According to an article by Shadowserver foundation, there were 2.3 million MySQL server instances on port 3306 that were scanned and found accessible worldwide. I was really surprised by the large number and am pretty certain that most people didn't do this on purpose.
First, let’s talk about the reason why having your MySQL (or any port) accessible on the public internet is an attack surface. Any port which is accessible on a public IP address will be scanned, this is a fact. Once a port has been scanned and found that there is a service responding, then the attacks will begin. These will include brute force attacks of username/password combinations, known exploits of OS and applications, various other known Common Vulnerabilities and Exposures, and new hacks are being developed constantly.
Here are the common things people do to attempt to remove the risk.
You could add a VPN to allow access to the MySQL server to allow you to close the external port on the public IP address.
- You got your MySQL port off the public internet and you can do the same for other resources
- You can manage the users who need access centrally
- Trading one public IP address and port for another.
- Can be expensive
- Some MySQL databases only have a public endpoint such as an AWS RDS MySQL setup for public access. VPNs can't solve this problem.
- Authenticated VPN users still can see all of the resources tied to the VPN even though they are not authorized to use all of them
- Subnet Collision can render this solution untenable. You can end up with some headaches down the road, especially when you are in the cloud and have multiple VPCs with resources you need to access simultaneously. For example, you have a developer who needs to access MySQL, Redis, RDS Postgres, DynamoDB, etc at the same time, but they are on different VPCs with subnet collision (CIDRs which are the same). Your VPN client will not work in this situation
- You may need public access for some users and resources. In this case you will need to have an access list. Now you are maintaining both a VPN and an allow list. This would be the case for a contractor.
Another option is to manage an IP allow list to prevent port scanners from detecting the port. This can be an additional step to adding a VPN to prevent the VPN port from being detected.
- Only requests originating from the list of IP addresses that are allowed will be able to detect the port and connect
- These lists are hard to maintain since you will need these security group definitions in many places when you are deployed to multiple VPC and/or Cloud Vendors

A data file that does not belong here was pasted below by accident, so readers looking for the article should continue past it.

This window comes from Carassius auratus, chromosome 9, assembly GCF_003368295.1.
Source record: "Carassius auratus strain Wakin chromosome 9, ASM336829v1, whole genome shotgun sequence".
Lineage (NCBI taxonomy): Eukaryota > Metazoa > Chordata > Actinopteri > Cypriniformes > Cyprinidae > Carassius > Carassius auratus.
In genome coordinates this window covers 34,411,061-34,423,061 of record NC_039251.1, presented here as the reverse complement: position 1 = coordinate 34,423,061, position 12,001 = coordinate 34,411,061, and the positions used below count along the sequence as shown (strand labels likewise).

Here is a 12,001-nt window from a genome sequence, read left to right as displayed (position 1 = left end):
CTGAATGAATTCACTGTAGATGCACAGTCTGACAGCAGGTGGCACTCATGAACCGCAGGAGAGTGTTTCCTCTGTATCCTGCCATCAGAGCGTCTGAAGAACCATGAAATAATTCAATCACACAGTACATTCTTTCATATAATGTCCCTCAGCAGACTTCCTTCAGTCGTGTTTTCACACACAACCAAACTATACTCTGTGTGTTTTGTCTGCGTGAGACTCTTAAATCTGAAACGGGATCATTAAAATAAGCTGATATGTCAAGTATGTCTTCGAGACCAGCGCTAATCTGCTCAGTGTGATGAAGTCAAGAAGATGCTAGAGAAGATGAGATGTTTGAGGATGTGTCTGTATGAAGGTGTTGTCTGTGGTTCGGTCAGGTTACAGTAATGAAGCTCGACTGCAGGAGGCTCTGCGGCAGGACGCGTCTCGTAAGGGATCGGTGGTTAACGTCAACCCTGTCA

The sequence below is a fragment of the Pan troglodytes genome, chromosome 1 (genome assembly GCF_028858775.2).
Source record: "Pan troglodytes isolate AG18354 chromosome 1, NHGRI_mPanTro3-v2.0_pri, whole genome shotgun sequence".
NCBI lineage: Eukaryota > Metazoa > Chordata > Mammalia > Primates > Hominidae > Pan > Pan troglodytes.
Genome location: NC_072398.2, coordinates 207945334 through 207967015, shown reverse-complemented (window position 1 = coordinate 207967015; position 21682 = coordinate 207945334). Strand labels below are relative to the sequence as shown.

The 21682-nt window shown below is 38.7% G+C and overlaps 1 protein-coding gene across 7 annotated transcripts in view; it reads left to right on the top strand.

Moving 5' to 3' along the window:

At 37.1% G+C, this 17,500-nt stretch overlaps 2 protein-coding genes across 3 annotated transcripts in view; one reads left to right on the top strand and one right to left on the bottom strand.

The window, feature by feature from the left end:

- Hard to ensure that the IP address you allowed is static to a user/resource. For example, a cellular hotspot dynamic IP
- User onboarding and offboarding is often incomplete, leaving a potential attack vector.
- As users change locations or their IP address gets reassigned and the authorized user needs to wait for DevOps to update the rules resulting in productivity and time loss.
The above solutions are not Zero Trust Network Architecture where you are giving each user access to only the resources to which they are authorized. Least privileges possible.
Remote.It allows you to close the open port while still allowing your people and resources access. When you connect to a resource such as MySQL via Remote.It, you will be given a localhost address and a unique port. You can use this in your development environment connection configuration, database query tools, etc. There is no connecting, disconnecting, and reconnecting when you change locations or your laptop wakes up from sleep. These on demand connections will go idle when you are not actively using it and go active when you do.
- Easy to install
- Simple one line install for most resources
- Works in the cloud (AWS, Azure, Google Cloud) as well as on-prem servers.
- Easy to implement
- Use the organization feature to create tags on your resources
- Create roles to define your member permissions (including filtering by tags)
- Add members to your organization by email address
- Easy to maintain in one central location for all of your resources
- Easy to audit (Logs are available for connections to your resources)
- Can manage this via a Desktop UI or graphQL API
- You can also roll this out gradually without needing to do a big switch.
Use our tool to see if your MySQL server is exposed.
If your MySQL server is exposed, consider implementing the mitigations listed above. The recommendations can be used together. Remote.It accounts are free for up to 5 endpoints.
Have a self-hosted database? We support that as well with options for Windows and Linux distributions.
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If you have any questions, comment below or drop us a line at firstname.lastname@example.org